(Updates with government announcement of dismissal)
BRUSSELS, Nov 15 (Reuters) - Belgium’s prime minister announced the dismissal of Belgacom Chief Executive Didier Bellens on Friday, saying the government, the telecom group’s majority shareholder, had acted partly because of his repeated criticism of the authorities.
Bellens has had a turbulent year during which media reports on his outspoken views on the political and regulatory situation in the country drew complaints from Belgian politicians.
The government, which has a 53.5 percent stake in Belgacom, said the search for a successor to Bellens was under way.
“Repeated criticism and incidents have irrevocably undermined the confidence of the Belgian government in Mr. Didier Bellens,” Prime Minister Elio di Rupo said.
“For this reason the federal government recalls Mr. Didier Bellens from the post of the chief executive of Belgacom,” he told a news conference.
Belgacom declined when asked to comment earlier on Friday about newspaper reports that Bellens was about to be dismissed.
Bellens had forcefully voiced frustration that mobile operators were barred from installing a new, high-speed “4G” mobile network in Brussels, because of the city’s strict radiation regulations, although it is already used in Germany and the United States.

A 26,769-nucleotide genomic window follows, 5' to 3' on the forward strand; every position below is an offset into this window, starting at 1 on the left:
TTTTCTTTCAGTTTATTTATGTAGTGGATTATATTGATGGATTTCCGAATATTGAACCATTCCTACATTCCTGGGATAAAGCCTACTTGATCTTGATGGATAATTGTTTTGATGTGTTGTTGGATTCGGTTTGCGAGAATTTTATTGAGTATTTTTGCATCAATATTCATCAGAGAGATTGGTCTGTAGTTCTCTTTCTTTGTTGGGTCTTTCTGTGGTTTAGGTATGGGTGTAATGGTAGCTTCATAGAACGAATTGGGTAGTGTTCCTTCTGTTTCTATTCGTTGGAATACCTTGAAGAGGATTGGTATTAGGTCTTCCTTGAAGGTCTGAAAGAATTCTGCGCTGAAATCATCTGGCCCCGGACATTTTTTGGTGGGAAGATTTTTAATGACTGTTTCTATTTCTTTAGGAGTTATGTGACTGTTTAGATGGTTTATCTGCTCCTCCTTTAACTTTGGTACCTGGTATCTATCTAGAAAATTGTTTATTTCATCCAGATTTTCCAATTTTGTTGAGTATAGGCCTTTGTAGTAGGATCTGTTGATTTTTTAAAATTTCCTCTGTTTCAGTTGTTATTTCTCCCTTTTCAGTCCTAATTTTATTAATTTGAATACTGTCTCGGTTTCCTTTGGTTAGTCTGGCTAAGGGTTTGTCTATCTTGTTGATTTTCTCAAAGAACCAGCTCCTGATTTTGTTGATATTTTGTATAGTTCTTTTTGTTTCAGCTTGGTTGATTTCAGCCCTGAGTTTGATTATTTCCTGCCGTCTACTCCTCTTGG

He was also reported to have told a Brussels business club meeting that, in receiving an annual dividend from Belgacom, Di Rupo was like a child coming for his present from Santa Claus.
Bellens, previously at Belgian holding group GBL and media group RTL, became CEO of Belgacom in March 2003. His mandate would have run until 2015 after being extended for a six-year term in 2009.
Investors in the company view Bellens as having done a reasonable job at a tough time for European telecoms operators, many of which have paid top dollar for mobile licences at a time when regulators moved to cap prices in the sector.
“We believe Mr Bellens has done a fine job at Belgacom, balancing investments with a consistent (dividend) payout policy,” KBC analyst Thomas Deschepper wrote in a note to clients on Wednesday. (Reporting by Robert-Jan Bartunek; editing by Philip Blenkinsop and Anthony Barker)